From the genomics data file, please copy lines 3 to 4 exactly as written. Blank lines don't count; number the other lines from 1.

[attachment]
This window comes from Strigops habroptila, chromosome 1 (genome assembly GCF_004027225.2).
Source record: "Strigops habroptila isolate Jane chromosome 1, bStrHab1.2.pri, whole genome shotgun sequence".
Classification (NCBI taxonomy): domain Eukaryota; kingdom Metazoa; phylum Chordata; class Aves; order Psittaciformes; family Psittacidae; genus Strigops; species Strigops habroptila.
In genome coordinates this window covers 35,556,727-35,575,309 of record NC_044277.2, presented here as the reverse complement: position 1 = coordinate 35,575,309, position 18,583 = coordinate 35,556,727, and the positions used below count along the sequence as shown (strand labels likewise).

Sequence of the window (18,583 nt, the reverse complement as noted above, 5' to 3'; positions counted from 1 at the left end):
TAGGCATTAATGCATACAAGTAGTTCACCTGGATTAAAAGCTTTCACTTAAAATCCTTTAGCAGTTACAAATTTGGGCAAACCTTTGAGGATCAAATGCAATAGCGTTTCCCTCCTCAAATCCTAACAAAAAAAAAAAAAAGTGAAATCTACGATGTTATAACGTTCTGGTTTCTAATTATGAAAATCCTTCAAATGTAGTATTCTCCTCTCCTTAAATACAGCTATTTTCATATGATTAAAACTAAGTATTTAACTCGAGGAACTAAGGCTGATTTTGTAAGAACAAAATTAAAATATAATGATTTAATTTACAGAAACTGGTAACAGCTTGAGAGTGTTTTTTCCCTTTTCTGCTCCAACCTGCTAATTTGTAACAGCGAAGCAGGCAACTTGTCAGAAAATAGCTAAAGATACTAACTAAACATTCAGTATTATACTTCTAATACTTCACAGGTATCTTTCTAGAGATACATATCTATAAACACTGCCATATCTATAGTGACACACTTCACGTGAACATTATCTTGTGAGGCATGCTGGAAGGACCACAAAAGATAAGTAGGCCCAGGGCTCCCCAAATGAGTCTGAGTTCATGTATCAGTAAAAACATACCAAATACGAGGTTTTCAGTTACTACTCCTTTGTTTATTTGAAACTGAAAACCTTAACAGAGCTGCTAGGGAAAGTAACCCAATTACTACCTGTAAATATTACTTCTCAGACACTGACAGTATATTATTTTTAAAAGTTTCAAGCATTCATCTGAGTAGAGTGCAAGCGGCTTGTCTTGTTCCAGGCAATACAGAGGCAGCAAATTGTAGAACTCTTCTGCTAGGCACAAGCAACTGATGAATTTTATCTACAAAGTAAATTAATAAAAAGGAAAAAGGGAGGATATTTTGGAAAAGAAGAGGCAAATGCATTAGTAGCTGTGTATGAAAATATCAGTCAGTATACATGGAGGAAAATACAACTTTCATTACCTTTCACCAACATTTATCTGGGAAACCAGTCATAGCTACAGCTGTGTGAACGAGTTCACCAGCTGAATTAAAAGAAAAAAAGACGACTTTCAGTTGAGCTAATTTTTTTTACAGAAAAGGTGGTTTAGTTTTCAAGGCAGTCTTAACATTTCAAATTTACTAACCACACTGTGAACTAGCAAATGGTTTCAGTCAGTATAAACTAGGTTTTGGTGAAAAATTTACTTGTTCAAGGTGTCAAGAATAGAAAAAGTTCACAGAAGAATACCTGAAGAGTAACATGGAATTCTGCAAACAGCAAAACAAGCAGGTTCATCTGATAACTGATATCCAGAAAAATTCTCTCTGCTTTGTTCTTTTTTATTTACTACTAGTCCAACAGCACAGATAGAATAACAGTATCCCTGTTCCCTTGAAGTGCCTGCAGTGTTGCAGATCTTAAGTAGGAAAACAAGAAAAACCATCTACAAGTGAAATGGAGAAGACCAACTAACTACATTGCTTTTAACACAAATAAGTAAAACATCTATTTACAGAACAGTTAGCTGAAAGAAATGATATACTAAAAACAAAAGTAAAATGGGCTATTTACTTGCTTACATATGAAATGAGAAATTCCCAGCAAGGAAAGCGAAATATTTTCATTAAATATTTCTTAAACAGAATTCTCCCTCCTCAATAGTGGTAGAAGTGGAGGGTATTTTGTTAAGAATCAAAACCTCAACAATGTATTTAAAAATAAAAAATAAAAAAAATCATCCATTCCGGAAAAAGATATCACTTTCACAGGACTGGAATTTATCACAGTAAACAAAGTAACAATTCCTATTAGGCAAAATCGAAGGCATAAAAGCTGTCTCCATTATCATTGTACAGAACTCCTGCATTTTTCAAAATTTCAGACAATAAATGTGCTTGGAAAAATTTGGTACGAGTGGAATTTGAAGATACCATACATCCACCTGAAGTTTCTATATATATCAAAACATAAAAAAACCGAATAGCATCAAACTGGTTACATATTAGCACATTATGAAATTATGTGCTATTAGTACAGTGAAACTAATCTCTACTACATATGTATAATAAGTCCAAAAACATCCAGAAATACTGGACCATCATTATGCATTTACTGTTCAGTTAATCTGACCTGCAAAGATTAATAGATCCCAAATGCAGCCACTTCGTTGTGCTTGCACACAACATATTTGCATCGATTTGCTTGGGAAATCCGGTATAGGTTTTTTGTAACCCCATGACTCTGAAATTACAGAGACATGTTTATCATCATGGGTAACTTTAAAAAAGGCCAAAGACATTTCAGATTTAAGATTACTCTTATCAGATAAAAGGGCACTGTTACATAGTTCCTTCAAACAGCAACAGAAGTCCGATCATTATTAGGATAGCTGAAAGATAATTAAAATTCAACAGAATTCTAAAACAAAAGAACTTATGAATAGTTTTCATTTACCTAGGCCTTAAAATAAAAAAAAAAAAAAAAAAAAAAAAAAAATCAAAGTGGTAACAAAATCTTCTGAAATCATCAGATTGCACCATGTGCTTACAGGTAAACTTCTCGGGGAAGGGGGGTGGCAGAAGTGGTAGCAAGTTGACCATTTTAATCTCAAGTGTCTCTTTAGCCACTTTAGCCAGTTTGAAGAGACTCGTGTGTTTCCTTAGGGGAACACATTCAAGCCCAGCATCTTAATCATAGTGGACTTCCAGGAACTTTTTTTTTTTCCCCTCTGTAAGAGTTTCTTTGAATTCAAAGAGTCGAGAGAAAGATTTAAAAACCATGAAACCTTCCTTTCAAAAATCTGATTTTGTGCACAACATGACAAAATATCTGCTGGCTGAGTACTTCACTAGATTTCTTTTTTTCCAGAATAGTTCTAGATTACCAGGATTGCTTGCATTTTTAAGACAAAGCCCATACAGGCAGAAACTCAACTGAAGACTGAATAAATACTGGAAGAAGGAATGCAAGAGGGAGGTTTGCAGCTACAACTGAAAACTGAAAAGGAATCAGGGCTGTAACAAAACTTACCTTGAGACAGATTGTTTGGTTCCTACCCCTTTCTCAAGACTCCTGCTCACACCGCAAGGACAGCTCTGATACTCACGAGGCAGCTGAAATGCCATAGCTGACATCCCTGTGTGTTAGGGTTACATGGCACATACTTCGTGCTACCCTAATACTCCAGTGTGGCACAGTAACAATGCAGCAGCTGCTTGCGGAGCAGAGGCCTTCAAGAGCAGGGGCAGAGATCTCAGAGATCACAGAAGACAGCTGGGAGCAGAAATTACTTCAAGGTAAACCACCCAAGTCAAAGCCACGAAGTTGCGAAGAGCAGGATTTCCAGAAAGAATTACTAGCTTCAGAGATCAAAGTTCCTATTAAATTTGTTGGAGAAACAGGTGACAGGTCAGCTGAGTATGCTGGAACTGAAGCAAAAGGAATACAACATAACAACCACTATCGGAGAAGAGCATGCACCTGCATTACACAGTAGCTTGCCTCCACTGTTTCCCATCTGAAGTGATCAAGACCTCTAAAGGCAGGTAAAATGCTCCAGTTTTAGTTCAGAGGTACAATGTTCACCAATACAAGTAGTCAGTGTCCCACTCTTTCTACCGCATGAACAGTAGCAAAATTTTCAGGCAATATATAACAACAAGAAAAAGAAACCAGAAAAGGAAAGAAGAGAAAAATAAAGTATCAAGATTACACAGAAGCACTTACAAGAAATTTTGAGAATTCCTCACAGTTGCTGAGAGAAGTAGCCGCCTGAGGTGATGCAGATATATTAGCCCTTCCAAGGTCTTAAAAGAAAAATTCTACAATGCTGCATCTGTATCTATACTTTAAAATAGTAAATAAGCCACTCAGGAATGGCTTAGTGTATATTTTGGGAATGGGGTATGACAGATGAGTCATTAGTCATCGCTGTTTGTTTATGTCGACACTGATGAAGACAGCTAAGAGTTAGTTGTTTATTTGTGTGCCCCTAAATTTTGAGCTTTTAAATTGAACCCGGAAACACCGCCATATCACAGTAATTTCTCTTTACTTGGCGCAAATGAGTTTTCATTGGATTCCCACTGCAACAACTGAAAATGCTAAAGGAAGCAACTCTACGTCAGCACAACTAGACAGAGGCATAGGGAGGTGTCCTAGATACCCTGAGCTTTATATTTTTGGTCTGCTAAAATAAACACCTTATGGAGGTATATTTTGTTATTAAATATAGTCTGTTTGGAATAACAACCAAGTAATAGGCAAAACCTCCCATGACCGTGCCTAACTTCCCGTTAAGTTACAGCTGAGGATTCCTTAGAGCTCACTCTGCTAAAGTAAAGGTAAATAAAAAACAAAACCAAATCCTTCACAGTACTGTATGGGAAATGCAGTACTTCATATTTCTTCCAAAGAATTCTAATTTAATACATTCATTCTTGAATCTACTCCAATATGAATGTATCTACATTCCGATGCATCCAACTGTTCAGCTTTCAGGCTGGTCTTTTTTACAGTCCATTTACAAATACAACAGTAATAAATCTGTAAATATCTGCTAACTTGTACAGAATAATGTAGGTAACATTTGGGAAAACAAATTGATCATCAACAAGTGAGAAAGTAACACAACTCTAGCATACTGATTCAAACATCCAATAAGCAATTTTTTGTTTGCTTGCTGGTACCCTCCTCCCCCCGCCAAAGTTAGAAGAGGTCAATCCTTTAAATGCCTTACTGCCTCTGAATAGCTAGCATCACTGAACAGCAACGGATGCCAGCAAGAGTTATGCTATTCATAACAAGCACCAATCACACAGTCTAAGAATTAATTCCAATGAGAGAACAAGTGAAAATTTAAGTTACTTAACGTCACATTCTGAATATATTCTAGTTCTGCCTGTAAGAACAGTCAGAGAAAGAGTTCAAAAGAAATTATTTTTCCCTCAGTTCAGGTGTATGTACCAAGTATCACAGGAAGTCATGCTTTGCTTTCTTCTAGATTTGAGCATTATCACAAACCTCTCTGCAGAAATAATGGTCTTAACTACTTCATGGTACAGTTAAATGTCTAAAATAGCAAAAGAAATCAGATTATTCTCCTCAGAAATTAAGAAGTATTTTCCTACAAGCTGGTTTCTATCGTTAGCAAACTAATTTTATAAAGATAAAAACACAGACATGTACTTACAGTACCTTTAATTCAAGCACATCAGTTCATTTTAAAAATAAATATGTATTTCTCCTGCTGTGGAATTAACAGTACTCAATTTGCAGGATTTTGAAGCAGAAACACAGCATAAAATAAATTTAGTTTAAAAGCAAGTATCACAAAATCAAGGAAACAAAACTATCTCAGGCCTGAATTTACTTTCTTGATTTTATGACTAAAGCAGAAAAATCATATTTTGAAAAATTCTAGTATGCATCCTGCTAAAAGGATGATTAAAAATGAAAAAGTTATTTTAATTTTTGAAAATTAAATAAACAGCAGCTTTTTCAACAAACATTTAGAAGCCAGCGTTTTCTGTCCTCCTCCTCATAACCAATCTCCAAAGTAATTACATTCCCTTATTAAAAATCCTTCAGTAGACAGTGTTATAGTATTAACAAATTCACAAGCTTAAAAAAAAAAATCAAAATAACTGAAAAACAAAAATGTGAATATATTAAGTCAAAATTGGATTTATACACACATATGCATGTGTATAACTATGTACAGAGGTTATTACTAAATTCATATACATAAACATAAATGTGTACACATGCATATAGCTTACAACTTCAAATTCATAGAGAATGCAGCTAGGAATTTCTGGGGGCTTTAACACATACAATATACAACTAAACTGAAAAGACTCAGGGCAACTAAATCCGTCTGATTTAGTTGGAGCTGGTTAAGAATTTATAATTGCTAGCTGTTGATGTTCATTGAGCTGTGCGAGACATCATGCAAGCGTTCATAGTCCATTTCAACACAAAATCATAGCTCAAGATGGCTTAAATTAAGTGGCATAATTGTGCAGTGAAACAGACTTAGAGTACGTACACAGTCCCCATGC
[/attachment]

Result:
Classification (NCBI taxonomy): domain Eukaryota; kingdom Metazoa; phylum Chordata; class Aves; order Psittaciformes; family Psittacidae; genus Strigops; species Strigops habroptila.
In genome coordinates this window covers 35,556,727-35,575,309 of record NC_044277.2, presented here as the reverse complement: position 1 = coordinate 35,575,309, position 18,583 = coordinate 35,556,727, and the positions used below count along the sequence as shown (strand labels likewise).